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An Amateur Question why Engineering?

  1. Feb 1, 2010 #1
    I know that this might cause a lot of flaming, but I really want to know.

    Engineering is a branch of application in Science.

    So my question is, if a person has a Ph.D in Chemistry, Physics, Mathematics, and Biology, would he or she be able to do a job normally needed for a Engineer that requires a Ph.D?

    Or can someone with a Ph.D in Physics and Mathematics would be able to do an Engineer's job?

    If not, why? If being a wielder of a Ph.D, doesn't that mean he or she should know everything in that field? And since Engineering is part of that, should he or she be able to do that job without the need for the degree?
  2. jcsd
  3. Feb 1, 2010 #2
    A PhD does not mean that someone knows everything in a field, just that they were capable of getting to the forefront of knowledge in the field, and were able to extend human knowledge in that field to some degree.

    A PhD in physics does not know all of physics, but might be expected to be able to learn pretty much anything in physics pretty rapidly. However, someone with a degree in Civil Engineering is expected to know how to do pretty much everything in Civil Engineering.

    In other words, a civil engineer would be expected to know how to build a bridge. While bridge building might fall under the realm of physics, a PhD in physics who primarily studied Optics might not be a good bet for a bridge builder.
  4. Feb 1, 2010 #3
    No, because they do not have the domain knowledge. Physics and math phds (even experimental and applied ones) are still much more theoretical than the average engineers job. There are lots of old jokes about the differences between engineers, physicists, and math people, but a lot of those jokes are routed in how the different disciplines approach to any problem. Plus taking some circuits in a physics course does not mean you'll do well with complex circuits with devices more complicated than resisters and inductors (which is what the rest of the EE circuits route is about, and even then people specialize into digital or analog.)

    Why does everyone have that misconception? A Ph.D means you've got enough domain knowledge to pass your quals (so you've got a competent enough understanding of your field to do your research properly) and a ton of knowledge about whatever your dissertation topic is. That's all.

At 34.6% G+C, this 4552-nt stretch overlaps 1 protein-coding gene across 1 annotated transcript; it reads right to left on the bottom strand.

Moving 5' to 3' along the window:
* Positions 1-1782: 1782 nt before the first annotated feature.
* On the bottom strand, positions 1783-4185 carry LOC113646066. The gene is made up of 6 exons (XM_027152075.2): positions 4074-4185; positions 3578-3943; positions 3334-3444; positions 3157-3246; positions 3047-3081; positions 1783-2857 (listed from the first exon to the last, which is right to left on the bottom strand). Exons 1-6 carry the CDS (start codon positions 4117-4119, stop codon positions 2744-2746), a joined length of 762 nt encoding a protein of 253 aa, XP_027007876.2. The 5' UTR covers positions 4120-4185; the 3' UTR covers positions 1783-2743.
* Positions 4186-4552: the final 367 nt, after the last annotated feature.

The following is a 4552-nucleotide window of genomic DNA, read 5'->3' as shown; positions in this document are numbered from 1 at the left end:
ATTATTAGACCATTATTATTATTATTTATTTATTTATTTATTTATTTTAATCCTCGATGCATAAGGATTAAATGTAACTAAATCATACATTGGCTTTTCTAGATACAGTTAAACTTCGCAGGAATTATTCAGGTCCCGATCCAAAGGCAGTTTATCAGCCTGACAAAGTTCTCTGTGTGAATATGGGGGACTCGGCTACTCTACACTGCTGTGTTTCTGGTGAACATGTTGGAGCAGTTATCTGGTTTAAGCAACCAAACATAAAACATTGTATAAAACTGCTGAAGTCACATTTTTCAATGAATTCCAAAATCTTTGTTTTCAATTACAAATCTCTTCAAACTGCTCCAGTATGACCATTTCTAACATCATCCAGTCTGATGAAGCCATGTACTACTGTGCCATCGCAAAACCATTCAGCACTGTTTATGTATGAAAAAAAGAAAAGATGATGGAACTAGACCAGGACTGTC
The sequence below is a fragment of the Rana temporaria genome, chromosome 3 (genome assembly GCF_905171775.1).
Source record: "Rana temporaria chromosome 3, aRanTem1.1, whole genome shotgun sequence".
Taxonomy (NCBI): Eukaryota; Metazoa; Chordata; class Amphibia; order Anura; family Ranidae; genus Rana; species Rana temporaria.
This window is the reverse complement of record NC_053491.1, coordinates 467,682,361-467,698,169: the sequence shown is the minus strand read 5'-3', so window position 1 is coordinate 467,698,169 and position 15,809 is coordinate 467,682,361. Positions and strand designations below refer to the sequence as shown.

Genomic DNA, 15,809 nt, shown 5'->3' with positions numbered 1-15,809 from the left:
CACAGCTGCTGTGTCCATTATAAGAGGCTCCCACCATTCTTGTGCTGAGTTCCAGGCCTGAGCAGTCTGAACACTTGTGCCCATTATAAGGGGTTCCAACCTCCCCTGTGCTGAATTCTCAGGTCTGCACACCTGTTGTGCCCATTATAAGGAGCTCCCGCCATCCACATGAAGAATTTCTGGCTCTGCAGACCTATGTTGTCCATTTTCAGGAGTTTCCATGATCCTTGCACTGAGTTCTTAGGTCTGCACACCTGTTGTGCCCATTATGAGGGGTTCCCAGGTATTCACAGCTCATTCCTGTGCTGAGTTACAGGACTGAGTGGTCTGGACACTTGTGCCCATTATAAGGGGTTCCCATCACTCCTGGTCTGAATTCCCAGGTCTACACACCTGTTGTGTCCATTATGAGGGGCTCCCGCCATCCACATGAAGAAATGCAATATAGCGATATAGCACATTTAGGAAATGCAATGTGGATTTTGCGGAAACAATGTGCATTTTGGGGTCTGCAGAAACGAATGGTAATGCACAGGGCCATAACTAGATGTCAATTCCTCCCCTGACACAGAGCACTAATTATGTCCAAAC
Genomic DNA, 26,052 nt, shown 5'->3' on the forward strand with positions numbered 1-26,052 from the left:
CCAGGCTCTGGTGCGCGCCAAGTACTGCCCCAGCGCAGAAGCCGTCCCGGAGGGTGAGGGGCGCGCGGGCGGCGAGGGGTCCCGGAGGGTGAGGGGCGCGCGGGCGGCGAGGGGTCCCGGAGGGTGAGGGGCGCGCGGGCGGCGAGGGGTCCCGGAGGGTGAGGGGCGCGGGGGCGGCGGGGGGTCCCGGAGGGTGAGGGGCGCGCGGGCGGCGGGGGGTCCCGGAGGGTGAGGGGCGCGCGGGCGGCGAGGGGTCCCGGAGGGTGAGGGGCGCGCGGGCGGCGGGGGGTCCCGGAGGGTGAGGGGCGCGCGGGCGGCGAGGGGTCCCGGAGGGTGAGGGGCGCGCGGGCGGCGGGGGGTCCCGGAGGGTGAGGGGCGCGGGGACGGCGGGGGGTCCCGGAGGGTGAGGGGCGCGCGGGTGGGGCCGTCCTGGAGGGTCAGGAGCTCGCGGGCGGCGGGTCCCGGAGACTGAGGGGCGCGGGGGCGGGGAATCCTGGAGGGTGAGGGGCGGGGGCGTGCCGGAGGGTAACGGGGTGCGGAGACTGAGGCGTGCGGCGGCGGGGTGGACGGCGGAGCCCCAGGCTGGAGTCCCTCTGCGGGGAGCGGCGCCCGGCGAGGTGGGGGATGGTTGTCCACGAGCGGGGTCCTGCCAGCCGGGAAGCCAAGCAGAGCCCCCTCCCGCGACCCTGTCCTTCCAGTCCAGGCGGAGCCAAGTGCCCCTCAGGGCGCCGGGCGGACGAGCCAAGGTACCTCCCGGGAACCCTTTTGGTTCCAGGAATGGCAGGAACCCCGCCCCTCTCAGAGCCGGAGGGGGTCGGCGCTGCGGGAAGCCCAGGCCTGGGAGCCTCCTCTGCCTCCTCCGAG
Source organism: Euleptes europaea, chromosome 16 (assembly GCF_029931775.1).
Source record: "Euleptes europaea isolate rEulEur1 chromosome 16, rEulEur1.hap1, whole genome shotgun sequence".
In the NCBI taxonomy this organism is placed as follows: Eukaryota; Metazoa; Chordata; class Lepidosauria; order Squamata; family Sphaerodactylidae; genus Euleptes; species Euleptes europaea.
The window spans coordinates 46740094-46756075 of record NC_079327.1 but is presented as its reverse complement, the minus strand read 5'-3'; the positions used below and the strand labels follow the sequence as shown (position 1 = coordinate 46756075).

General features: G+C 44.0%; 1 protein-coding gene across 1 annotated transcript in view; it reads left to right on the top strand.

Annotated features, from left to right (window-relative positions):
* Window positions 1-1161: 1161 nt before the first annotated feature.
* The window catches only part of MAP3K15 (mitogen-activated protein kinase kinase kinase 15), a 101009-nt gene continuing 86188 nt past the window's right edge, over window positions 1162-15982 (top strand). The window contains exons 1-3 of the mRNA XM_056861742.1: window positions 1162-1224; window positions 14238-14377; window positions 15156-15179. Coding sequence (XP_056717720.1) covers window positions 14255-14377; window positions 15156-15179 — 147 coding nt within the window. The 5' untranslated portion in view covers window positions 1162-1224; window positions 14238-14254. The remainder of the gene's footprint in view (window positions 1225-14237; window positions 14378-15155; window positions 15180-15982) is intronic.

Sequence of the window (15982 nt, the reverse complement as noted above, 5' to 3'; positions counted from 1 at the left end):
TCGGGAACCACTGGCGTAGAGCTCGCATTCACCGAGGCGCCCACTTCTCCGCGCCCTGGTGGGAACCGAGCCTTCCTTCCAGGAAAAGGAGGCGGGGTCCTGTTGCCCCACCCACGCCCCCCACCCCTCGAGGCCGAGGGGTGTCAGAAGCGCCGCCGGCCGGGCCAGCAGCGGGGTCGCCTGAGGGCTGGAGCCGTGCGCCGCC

5. Feb 1, 2010 #4
    I hear that in the UK, there is something called the "Higher Doctorate" and is suppose to be bigger than a Ph.D, what about that? I know I am being a bit a impolite, but I am just confused, that is all
  6. Feb 1, 2010 #5
    It seems like you're talking about when a university awards an honorary doctorate to someone who didn't necessarily study at the university giving him/her the honor. It's like if you get your Ph.D at school a but you happen to be very well known so schools b, c, and d would like to give you recognition by giving you an honorary doctorate.
    Example: Dr. Flyingpig received his Ph.D from school a. He also has an honorary doctorate from school b, c, and d.
  7. Feb 3, 2010 #6
    Many countries have a post-doctorate degree which is what he is talking about; it's essentially another step after the Ph.D and requires a very high standard thesis which is published with a lot of positive recognition.
  8. Feb 4, 2010 #7
    I think the issue of being an engineer is similar to being a writer or an artist. If you do it, then you are it. Perhaps the same could be said of physics and other sciences too, but maybe less so. I think of Einstein publishing great works as a patent clerk, but maybe that's not a fair example.

    A key thing about engineering is experience in the field of expertise. Whatever the background of a person, an inexperienced person should not be designing devices that can put people in danger. Nor should they be designing products that will be mass produced, since a mass recall due to failures could put a company out of business.

    My father worked as an engineer with a history degree with minor in physics. I think you see this kind of thing less today, but there are no hard and fast rules. Inborn ability is a key ingredient to making a good engineer, and there are many degreed engineers that I wouldn't trust to design a toaster, never mind help put a man on the moon.

    As far as a PhD, I think it represents a demonstration of intelligence, determination, ability to focus, training in research techniques, ability to learn, ability to self-teach, passion and detailed knowledge in a specialized field. However, a person can have and/or develop all of these very good things without a Ph.D.
  9. Feb 4, 2010 #8
    A PhD in math and physics could do an engineers job....

    After they did a engineering degree.

    But it would really depend on the job. A PhD in math or physics would not be adequate to do any type of detailed mechanical or structural design from scratch. It would be sufficient for design testing or analysis perhaps.
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